Thursday, September 30, 2010

REVIEW: The Night Tourist

The Night TouristMarsh, K.  (2007).  The Night Tourist.  New York:  Hyperion Books for Children.

232 pages.

Appetizer: While walking on the Yale campus, Jack Perdu was hit by a car.  While his injuries weren't too serious, he can now see the ghosts that haunt the world at night.  When his dad sends him to New York City to see a doctor friend, Jack is led by a strange girl deeper and deeper down into Grand Central Station and into the land of the dead.

After receiving this unexpected opportunity, Jack seeks out his dead mom, who his father refused to speak about.  But Jack's situation grows complicated when he grows attached to his New York City ghost guide, Euri, and learns that he can only stay in the realm of the dead for three nights and that the three headed dog, Cerberus hunts him.

I actually had a lot of trouble getting into this book.  A LOT.  Jack was just a bit too smart for my tastes.  He doesn't come across that way in the narration, exactly.  But as I was reading, I imagined what I would think of him if I sat down next to this guy in a class or at a train station:

JACK:  I'm helping a Yale professor translate Ovid's Metamorphoses from Latin.
JACK:  Because I understand Latin.
JACK:  And I'm a high school freshman.
SHEL:  ....
JACK:  And I can randomly quote from other works of poetry and literature, classic and modern.
SHEL:  ....
JACK:  Would you like to hear a quote now?
SHEL:  ....
JACK:  My jacket is tweedy.  Would you like to touch it?

Basically, I'd find Jack annoying while also being secretly jealous that he was so much smarter than me.  The jackass!

My other problem was that he was clearly going through some very tense and emotional situations, but I didn't feel any real emotion coming from him until the veeeeeeeeery ending.

Following along this line, I also had some trouble with the plot.  I wanted to feel a sense of urgency.  I wanted to care.  Really I did.  Knowing Jack can only stay in the ghosty New York City for three nights should have instantly caused tensions.  But the fact that Euri and Jack spend most of their nights touring the city, sledding and attending plays (granted, the play attending is meant to lead them to some people who could help them or to provide some intertextuality), I felt almost no urgency.  That left me feeling "meh" about the whole book.

Perhaps it's me.  I do know of a middle grade teacher who strongly recommended this book.  In comparison to the Percy Jackson series, which is also incorporates Greek mythology, this book emphasizes characters' emotions rather than a fast-paced plot, which will appeal to a more YA audience.  Maybe.  Plus, it is worth noting that this book really focuses on death, letting go and suicide.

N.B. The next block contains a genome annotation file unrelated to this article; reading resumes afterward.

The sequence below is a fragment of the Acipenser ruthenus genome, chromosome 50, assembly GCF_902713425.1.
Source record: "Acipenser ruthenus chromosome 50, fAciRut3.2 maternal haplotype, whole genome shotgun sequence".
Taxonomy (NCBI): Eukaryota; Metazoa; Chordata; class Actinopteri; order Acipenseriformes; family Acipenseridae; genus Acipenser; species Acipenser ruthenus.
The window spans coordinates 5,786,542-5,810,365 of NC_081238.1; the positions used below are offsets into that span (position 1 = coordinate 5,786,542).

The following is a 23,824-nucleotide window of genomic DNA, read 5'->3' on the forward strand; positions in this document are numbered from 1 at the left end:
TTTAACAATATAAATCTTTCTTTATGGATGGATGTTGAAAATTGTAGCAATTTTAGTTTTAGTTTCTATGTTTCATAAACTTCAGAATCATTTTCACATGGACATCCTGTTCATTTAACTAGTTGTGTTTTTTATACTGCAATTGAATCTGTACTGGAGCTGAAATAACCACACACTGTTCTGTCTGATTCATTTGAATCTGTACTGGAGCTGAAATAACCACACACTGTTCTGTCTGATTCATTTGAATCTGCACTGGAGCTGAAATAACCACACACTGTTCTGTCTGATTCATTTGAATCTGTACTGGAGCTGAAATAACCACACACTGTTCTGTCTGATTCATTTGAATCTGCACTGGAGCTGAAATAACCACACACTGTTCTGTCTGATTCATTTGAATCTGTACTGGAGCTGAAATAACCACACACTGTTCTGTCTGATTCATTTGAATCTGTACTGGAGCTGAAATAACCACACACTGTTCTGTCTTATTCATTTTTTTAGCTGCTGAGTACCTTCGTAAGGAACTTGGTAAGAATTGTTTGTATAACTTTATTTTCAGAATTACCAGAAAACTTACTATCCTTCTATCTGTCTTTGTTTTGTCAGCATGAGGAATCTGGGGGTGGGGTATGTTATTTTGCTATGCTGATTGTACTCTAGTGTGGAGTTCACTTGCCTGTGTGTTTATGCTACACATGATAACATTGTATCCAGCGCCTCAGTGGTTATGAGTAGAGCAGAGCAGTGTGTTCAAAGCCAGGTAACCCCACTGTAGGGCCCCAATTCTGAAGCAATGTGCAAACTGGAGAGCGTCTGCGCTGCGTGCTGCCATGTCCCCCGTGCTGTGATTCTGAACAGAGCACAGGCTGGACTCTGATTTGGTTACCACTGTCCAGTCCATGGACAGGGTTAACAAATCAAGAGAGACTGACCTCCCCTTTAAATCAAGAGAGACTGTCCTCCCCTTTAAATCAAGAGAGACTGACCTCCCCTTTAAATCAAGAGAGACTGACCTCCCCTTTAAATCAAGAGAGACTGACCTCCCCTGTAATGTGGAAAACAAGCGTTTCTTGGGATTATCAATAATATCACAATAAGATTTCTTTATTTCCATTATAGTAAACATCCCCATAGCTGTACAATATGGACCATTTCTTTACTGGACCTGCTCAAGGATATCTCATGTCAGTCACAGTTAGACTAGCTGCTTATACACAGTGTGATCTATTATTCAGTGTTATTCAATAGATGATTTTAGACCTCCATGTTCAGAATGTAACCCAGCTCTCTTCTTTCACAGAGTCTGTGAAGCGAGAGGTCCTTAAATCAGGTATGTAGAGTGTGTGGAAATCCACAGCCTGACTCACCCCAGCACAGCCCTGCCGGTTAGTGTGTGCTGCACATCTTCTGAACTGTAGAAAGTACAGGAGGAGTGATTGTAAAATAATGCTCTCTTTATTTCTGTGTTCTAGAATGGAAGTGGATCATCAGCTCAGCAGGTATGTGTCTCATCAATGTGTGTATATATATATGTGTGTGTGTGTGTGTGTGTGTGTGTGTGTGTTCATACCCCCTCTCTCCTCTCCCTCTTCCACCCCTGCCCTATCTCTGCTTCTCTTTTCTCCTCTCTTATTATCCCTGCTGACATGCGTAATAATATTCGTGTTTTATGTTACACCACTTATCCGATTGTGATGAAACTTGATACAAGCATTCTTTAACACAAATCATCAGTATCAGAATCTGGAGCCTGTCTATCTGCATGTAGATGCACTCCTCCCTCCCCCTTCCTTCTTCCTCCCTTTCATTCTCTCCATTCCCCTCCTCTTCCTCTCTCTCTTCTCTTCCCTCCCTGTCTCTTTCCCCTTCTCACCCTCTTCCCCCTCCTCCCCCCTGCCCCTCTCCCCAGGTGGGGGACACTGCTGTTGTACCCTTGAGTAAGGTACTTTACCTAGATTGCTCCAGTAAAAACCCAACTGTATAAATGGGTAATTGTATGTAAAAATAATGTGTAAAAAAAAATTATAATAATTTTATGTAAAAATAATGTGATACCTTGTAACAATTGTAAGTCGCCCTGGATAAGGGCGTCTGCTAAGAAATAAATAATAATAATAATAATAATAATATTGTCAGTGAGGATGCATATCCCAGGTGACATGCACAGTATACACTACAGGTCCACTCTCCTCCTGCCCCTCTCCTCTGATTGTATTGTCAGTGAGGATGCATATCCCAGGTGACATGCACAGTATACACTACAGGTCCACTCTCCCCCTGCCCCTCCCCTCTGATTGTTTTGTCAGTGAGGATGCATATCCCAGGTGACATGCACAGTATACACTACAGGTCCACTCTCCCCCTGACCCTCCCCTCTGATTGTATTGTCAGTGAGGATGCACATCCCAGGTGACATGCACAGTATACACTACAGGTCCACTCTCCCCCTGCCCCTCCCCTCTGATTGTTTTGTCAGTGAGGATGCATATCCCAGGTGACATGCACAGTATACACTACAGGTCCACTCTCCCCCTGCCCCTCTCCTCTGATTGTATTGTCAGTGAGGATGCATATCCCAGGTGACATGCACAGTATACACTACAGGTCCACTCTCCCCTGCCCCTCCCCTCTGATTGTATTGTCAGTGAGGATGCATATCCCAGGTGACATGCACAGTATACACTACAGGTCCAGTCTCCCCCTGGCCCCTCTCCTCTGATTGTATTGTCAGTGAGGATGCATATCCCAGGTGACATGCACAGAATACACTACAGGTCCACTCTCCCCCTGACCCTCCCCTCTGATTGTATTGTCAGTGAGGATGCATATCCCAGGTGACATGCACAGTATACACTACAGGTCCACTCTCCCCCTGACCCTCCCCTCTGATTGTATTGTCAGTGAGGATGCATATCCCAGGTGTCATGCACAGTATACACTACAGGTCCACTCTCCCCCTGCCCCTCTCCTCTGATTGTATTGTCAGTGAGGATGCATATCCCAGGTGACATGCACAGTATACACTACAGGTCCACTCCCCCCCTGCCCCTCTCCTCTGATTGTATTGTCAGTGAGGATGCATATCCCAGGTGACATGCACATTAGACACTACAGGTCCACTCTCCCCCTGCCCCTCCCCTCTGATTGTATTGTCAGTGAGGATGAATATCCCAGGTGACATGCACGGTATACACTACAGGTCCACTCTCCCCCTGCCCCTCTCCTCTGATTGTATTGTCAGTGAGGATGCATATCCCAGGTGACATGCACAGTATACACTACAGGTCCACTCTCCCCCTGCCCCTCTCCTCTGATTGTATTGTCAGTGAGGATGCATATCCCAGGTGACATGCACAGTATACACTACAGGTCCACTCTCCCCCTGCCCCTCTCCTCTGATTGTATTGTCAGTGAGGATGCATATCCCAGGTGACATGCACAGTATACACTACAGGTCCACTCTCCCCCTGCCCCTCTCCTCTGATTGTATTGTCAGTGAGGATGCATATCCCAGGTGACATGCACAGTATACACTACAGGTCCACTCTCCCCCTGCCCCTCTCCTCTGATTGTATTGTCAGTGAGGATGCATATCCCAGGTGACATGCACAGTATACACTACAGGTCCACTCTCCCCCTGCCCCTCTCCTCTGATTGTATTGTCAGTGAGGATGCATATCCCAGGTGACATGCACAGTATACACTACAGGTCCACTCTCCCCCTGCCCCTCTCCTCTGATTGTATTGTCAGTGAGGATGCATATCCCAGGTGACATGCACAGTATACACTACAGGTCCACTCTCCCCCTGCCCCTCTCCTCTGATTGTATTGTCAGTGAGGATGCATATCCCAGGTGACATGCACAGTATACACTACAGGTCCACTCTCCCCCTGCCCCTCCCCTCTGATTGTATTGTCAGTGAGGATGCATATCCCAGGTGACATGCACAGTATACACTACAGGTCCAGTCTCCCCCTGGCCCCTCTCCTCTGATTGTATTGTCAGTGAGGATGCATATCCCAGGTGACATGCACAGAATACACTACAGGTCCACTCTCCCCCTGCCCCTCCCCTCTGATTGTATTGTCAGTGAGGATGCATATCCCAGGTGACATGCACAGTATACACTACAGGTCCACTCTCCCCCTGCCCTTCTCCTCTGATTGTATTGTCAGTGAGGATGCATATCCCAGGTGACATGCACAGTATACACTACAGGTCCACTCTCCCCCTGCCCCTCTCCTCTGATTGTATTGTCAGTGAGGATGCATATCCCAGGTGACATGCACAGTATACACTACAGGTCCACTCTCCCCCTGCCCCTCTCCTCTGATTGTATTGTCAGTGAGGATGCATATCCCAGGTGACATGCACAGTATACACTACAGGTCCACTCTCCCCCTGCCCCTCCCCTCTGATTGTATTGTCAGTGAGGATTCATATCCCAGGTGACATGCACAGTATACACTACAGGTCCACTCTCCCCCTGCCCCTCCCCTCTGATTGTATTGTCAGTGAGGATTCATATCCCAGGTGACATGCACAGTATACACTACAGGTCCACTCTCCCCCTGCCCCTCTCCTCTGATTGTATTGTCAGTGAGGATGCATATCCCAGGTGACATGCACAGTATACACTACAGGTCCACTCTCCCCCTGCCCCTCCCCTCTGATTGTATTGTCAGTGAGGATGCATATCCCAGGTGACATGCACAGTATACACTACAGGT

The Twilight PrisonerPerhaps I'm just grouchy.  I read this book as part of my research for Dudley the Dissertation.  (And because of that, I will also be going on to read the sequel, The Twilight Prisoner.)  Right now, Dudley and I are fighting, so I could be taking that out on The Night Tourist.

Could be.  But not likely.

Dinner Conversation:

"It was just after dusk when the accident happened.  As usual, Jack Perdu was walking through the Yale University campus with his nose buried in Ovid's Metamorphoses.  Although he was only in the ninth grade, he had an after-school job helping the head of the university's Classics department on her new English translation.  It was the day after Christmas so there were no professors around, which meant there was no reason for Jack to look up out of his book" (p. 3).

"The next thing he knew, there was a loud, heavy metal music, and he was knocked off his feet and into the air.
Jack barely had time to register what had happened.  He caught a glimpse of the car that hit him, heard panicked shouts, and closed his eyes as his body hit the ground.  A loud rushing sound filled his ears.  Then he blacked out" (p. 6).

"Jack thought about his accident, how it had led him to New York, and to Euri.  Maybe following her to track 61 hadn't been a mistake.  Maybe it was meant to happen, so he could find his mother.  For the first time in years he allowed himself to imagine seeing her again, and his chest tightened.  He took a deep breath.  "Do you think I could find her?" (p. 51).

Tasty Rating:  !!

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